Japanese Title: RahXephon
Related: RahXephon: Pluralitas Concentio (alternate movie – watch series first)
RahXephon Interlude: Her and Herself/Thatness and Thereness (OVA)
Similar: Ghost in the Shell
Watched in: Japanese & English
Length: 26 episodes
- Complex narrative and characters.
- Lore rewards multiple viewings.
- Excellent use of music and colour metaphor.
- Superb acting.
- Complexity leads to niche appeal.
RahXephon holds a fond place in my anime history. An image, a sound, a name, all trigger my memories of this excellent series – the chance discovery at a convention, the first purchase, the long wait between volumes, rewatching all so far in the meantime, checking new releases after school too often, cursing three episodes per DVD, such memories.
RahXephon is an oft-misrepresented series. If you have heard of it, it must be with comparisons to Evangelion, but to say they are the same displays a lack of understanding in both RahXephon and Evangelion, a look at merely the superficial – ah mah gaaaad, a kid with a giant robot against giant monsters! It’s like saying The Dark Knight and Avengers are the same because both feature superheroes. RahXephon is closer to The Matrix than anything, with touches of Inception and time compression.
Ayato lives in a world where all was destroyed by invaders save for Tokyo – billions down to twenty-three million. However, when enemy agent Haruka comes to capture him, claiming his world is a lie, Tokyo as an illusion, his life is thrown upside down. He is the key to defeating the true invaders, blue-blooded Mulians that control Tokyo, for he is an Instrumentalist able to synchronise with the god-like machine RahXephon. He finds himself in a foreign land, his friends, school, life, still trapped inside the illusion of Tokyo. As if that wasn’t bad enough, his mother leads the Mulians.
Ayato is the archetypal reluctant hero forced into war with little explanation, treated as a child despite the importance of his role for humanity. Unlike other ordinary out-of-water characters that end up dull, owing to an ordinary personality as well, Ayato has his mind pushed to the edge, his choices and trials enough to break any man.
He feels the world is against him. Of course, this isn’t true, as it would be rather dull to have a singular-minded cast. No, RahXephon’s cast is a varied gathering – the jealous, the greedy, the naïve, the mysterious, the tenacious, and the kind. Every character is interesting with shades of good and evil. Spending time with them gives the impression each has a complete backstory to call their own, even if appearing simple at first. Furthermore, this backstory isn’t offloaded onto the audience, much of it subtle, requiring close dissection to uncover. Each scene has something of significance – a passing comment here, an unusual reaction there. If you don’t notice these details, the characters still work, but those details truly bring them to life. The romance alone has enough to dissect through several viewings.
Character is so important to RahXephon that even the action is character driven, to the point where it intrudes on the physical side of action scenes. When a threat appears, the real fight is within the psychology, and not always Ayato’s, which makes for engaging conflict. However, once the mental battle is resolved, the fight ends a little too quickly, sometimes in a single attack. It would be nice to see a little more in the physical spectrum, especially with the interesting artistic design and spectacle. The enemy Dolems are constructs of living clay and named after musical notation in Italian – Allegretto, Falsetto, Fortissimo, etc. They are strange in design and power, with one Dolem able to sink entire cities into nothingness with a mere song.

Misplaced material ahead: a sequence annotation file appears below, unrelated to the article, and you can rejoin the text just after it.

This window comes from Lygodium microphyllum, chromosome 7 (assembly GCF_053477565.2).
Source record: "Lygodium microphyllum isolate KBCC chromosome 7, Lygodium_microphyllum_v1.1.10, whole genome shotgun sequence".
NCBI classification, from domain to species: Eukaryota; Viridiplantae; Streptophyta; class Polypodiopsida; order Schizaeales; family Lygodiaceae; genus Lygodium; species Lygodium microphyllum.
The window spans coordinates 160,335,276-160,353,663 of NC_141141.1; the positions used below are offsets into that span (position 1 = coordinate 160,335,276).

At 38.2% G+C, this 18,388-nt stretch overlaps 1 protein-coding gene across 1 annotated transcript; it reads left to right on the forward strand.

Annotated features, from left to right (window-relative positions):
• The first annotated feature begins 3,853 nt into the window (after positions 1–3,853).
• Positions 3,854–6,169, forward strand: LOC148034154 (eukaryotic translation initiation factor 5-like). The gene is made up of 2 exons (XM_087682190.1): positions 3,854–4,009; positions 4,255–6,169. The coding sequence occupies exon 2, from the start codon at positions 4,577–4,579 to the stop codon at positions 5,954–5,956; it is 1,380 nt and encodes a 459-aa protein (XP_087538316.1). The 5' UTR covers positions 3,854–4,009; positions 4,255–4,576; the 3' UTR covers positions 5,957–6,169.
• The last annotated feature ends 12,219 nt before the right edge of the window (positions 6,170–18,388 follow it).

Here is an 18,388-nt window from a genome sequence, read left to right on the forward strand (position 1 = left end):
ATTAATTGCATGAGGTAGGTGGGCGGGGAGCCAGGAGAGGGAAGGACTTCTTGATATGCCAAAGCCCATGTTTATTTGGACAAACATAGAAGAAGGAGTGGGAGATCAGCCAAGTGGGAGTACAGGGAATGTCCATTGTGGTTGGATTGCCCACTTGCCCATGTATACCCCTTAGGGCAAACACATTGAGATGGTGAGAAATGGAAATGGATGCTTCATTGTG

The music motif is significant throughout the series, used to great effect to convey psychology, often unsettling the audience; the soundtrack itself tells a story. Music controls the machines and changes the world. Song is power.
Every element of RahXephon works in harmony to create such a deep and complex narrative, I feel it will alienate many viewers, as though The Appendices were woven into The Lord of the Rings. But like Tolkien’s work, for those who enjoy such detail, RahXephon is a rare treat. With each viewing, I find something new; I discovered three new details for this review – and that must have been my twelfth viewing, at least, of RahXephon.
Art – High
RahXephon looks great in stills with its Egyptian and Aztec aesthetic influences; however, during motion, it can get a little ‘slidey’ when RahXephon flies across the screen – his wings could do with movement. Close-ups are well animated, but long shots need more motion detail. The character and element design is creative, each construct and character telling us a story in their appearance – RahXephon is my favourite mech design. Great use of colour to build atmosphere and amplify character psyche. Gorgeous OP.
Sound – Very High
RahXephon has the best soundtrack in anime. From the ethereal opening “Hemisphere” (my most-listened to song) to the tense track “The Chariot,” RahXephon boasts a wide array of music: romantic, uplifting, mysterious, unsettling, powerful, frenetic, calming. The piano, the violin, the brass, the opera, the choir, all lend heightened emotion to the narrative. The voice acting is superb in English, the actors a perfect fit for their characters. The English script has slight tweaks that improve on the original Japanese as well.
Story – Very High
The Matrix with mechs and monsters. Deep, complex, and rewarding. Attention to lore detail far beyond the norm, possibly too far beyond.
Overall Quality – Very High
Recommendation: Despite my very high praise, I can only recommend RahXephon to those who love complexity. If you are the sort to read The Lord of the Rings Appendix, then RahXephon is for you.
Awards: (hover mouse over each award to see descriptions; click award for more recipients)